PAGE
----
Ballot papers are set to be dispatched to Royal Mail staff as the nation’s postal workers prepare to walk out on strike.
More than 115,000 workers will have the chance to vote in the coming weeks on whether to take industrial action, the Communication Workers’ Union (CWU) has announced.
Ballot papers will be sent out on 28th June, with the result announced on 19th July.
Speaking on Sky News, CWU general secretary Dave Ward called for “fair pay” for workers after the company posted huge profits.
“BT posted profits of £1.3billion last year, Royal Mail posted profits of £758million. They paid shareholder dividends of £700m and £400m. What about fair pay for their workers?”, he said.
Ronan Burtenshaw, the editor of Tribune Magazine, posted a video of CWU flags being waved in a sorting office, saying:
“There’s more than 100,000 workers in Royal Mail being denied a proper pay rise – and they’re not having it. We’re heading for the second major strike of the summer.”
The news comes as more rail strikes will be held this week in worsening disputes over issues including pay, jobs and conditions.
Members of the drivers’ union Aslef on the Croydon Tramlink will strike on Tuesday and Wednesday over pay.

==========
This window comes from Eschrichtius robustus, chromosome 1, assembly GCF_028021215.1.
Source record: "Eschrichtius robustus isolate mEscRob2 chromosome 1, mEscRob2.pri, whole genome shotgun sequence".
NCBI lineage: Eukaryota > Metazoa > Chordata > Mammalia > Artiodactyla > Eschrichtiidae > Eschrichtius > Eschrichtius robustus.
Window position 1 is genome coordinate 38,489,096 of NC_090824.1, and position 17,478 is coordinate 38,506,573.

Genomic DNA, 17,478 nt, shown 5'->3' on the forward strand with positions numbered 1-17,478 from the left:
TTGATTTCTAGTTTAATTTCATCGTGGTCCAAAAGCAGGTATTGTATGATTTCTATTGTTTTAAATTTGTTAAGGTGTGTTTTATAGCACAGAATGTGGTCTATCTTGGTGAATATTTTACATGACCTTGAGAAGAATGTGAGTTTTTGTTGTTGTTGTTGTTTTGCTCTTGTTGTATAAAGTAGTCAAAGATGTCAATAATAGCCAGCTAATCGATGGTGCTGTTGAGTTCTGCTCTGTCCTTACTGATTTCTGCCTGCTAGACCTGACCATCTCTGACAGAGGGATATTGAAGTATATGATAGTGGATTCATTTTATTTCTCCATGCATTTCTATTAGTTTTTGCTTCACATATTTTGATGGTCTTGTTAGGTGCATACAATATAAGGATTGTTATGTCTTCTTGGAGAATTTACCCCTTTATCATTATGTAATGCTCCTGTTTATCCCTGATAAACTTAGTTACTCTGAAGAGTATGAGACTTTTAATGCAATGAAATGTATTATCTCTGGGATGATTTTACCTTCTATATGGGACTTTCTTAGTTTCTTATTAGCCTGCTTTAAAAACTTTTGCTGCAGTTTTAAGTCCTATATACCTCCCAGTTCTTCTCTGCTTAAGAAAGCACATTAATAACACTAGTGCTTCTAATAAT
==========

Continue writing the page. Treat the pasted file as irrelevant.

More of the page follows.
The walkout follows three days of strike action last week on the railways and a 24-hour stoppage on London Underground which crippled services.
Aslef said FirstGroup, the company which operates Tramlink on behalf of Transport for London, has offered tram drivers a 3 per cent pay rise.
Finn Brennan, Aslef’s organiser on Croydon Tramlink and London Underground, said: “This would mean a real terms wage cut for people already struggling to deal with rising fuel, energy and food bills.
“Our members do a difficult and demanding job, working round the clock shifts over 364 days of the year. They deserve a fair pay settlement.
“The Mayor of London and the board of TfL should be intervening to stop this abuse and make Tramlink treat its staff fairly.”
Talks between the Rail, Maritime and Transport union (RMT), Network Rail and train companies are expected to resume in a bid to resolve the national dispute.